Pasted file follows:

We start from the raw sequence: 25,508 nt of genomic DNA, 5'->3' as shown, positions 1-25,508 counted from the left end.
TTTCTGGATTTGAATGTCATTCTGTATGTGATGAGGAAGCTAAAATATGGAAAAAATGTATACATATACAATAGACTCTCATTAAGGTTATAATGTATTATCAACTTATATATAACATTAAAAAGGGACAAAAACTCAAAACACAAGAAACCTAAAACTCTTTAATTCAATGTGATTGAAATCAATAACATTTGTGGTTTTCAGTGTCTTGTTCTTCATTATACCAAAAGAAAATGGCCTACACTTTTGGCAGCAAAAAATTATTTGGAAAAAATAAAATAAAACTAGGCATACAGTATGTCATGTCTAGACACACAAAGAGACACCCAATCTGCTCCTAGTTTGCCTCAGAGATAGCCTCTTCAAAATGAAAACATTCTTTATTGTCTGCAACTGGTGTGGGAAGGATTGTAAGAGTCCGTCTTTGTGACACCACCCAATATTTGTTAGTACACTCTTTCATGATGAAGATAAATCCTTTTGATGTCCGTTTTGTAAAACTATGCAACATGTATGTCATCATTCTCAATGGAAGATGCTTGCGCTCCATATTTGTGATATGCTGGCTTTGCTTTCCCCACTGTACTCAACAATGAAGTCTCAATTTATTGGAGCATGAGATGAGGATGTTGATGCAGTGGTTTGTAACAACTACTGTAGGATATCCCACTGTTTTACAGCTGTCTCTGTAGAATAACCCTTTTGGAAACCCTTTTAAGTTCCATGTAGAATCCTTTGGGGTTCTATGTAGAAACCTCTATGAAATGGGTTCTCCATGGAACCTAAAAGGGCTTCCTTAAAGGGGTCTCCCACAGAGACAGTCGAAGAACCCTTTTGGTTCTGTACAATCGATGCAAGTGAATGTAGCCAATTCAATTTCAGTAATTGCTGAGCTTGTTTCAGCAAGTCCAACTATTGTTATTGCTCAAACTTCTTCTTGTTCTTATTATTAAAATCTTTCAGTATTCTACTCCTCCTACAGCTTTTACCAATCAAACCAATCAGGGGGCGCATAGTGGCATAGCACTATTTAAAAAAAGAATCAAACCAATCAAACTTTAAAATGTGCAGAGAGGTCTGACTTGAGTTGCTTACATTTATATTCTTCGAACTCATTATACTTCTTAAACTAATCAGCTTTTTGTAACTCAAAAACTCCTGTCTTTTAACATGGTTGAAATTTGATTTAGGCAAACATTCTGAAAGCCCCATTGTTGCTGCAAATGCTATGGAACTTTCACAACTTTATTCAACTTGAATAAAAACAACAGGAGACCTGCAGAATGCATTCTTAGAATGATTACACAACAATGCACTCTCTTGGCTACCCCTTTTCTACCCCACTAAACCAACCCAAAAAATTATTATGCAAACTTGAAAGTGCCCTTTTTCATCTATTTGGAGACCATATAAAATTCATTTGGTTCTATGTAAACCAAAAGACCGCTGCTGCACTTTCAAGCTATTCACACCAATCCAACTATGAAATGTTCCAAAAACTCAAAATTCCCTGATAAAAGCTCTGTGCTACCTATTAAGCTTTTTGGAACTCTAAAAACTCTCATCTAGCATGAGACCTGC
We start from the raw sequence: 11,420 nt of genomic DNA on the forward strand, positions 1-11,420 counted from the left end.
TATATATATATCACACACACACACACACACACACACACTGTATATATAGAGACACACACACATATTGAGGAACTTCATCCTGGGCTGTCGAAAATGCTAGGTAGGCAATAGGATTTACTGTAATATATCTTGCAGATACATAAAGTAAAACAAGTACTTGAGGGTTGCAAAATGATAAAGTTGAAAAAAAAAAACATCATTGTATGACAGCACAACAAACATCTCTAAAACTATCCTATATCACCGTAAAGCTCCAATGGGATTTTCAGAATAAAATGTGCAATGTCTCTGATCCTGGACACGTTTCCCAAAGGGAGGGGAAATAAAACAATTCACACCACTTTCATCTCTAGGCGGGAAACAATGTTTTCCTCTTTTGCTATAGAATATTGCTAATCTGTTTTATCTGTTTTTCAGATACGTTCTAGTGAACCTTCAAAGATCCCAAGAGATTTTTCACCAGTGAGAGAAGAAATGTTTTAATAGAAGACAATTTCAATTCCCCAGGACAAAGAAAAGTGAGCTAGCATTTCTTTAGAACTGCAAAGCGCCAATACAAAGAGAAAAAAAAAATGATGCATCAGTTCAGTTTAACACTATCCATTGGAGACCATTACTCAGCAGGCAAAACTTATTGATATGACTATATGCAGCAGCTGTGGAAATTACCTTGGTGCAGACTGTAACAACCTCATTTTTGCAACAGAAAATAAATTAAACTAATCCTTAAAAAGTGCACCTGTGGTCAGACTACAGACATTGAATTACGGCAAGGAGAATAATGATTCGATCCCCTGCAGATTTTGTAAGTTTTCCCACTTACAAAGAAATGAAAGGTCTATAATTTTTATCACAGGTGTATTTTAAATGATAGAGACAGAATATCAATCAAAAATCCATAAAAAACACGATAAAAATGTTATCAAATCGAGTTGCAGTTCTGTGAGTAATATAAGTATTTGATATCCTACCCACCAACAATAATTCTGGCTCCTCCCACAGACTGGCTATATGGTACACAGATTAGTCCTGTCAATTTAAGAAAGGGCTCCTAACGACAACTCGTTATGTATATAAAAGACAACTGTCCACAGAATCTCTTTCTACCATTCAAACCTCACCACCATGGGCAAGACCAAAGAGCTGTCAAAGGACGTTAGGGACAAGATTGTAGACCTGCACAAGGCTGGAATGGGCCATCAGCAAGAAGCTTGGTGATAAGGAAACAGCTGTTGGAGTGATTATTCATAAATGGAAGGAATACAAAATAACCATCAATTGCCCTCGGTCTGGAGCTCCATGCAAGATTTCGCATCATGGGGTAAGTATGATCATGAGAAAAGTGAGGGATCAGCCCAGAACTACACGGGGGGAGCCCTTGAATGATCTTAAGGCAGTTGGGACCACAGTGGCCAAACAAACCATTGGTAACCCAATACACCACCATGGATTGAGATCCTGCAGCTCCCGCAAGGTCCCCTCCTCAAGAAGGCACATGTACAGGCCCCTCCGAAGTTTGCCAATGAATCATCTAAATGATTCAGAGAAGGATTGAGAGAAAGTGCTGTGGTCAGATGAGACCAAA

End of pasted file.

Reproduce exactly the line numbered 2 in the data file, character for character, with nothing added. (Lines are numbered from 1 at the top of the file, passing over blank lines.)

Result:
TTTCTGGATTTGAATGTCATTCTGTATGTGATGAGGAAGCTAAAATATGGAAAAAATGTATACATATACAATAGACTCTCATTAAGGTTATAATGTATTATCAACTTATATATAACATTAAAAAGGGACAAAAACTCAAAACACAAGAAACCTAAAACTCTTTAATTCAATGTGATTGAAATCAATAACATTTGTGGTTTTCAGTGTCTTGTTCTTCATTATACCAAAAGAAAATGGCCTACACTTTTGGCAGCAAAAAATTATTTGGAAAAAATAAAATAAAACTAGGCATACAGTATGTCATGTCTAGACACACAAAGAGACACCCAATCTGCTCCTAGTTTGCCTCAGAGATAGCCTCTTCAAAATGAAAACATTCTTTATTGTCTGCAACTGGTGTGGGAAGGATTGTAAGAGTCCGTCTTTGTGACACCACCCAATATTTGTTAGTACACTCTTTCATGATGAAGATAAATCCTTTTGATGTCCGTTTTGTAAAACTATGCAACATGTATGTCATCATTCTCAATGGAAGATGCTTGCGCTCCATATTTGTGATATGCTGGCTTTGCTTTCCCCACTGTACTCAACAATGAAGTCTCAATTTATTGGAGCATGAGATGAGGATGTTGATGCAGTGGTTTGTAACAACTACTGTAGGATATCCCACTGTTTTACAGCTGTCTCTGTAGAATAACCCTTTTGGAAACCCTTTTAAGTTCCATGTAGAATCCTTTGGGGTTCTATGTAGAAACCTCTATGAAATGGGTTCTCCATGGAACCTAAAAGGGCTTCCTTAAAGGGGTCTCCCACAGAGACAGTCGAAGAACCCTTTTGGTTCTGTACAATCGATGCAAGTGAATGTAGCCAATTCAATTTCAGTAATTGCTGAGCTTGTTTCAGCAAGTCCAACTATTGTTATTGCTCAAACTTCTTCTTGTTCTTATTATTAAAATCTTTCAGTATTCTACTCCTCCTACAGCTTTTACCAATCAAACCAATCAGGGGGCGCATAGTGGCATAGCACTATTTAAAAAAAGAATCAAACCAATCAAACTTTAAAATGTGCAGAGAGGTCTGACTTGAGTTGCTTACATTTATATTCTTCGAACTCATTATACTTCTTAAACTAATCAGCTTTTTGTAACTCAAAAACTCCTGTCTTTTAACATGGTTGAAATTTGATTTAGGCAAACATTCTGAAAGCCCCATTGTTGCTGCAAATGCTATGGAACTTTCACAACTTTATTCAACTTGAATAAAAACAACAGGAGACCTGCAGAATGCATTCTTAGAATGATTACACAACAATGCACTCTCTTGGCTACCCCTTTTCTACCCCACTAAACCAACCCAAAAAATTATTATGCAAACTTGAAAGTGCCCTTTTTCATCTATTTGGAGACCATATAAAATTCATTTGGTTCTATGTAAACCAAAAGACCGCTGCTGCACTTTCAAGCTATTCACACCAATCCAACTATGAAATGTTCCAAAAACTCAAAATTCCCTGATAAAAGCTCTGTGCTACCTATTAAGCTTTTTGGAACTCTAAAAACTCTCATCTAGCATGAGACCTGC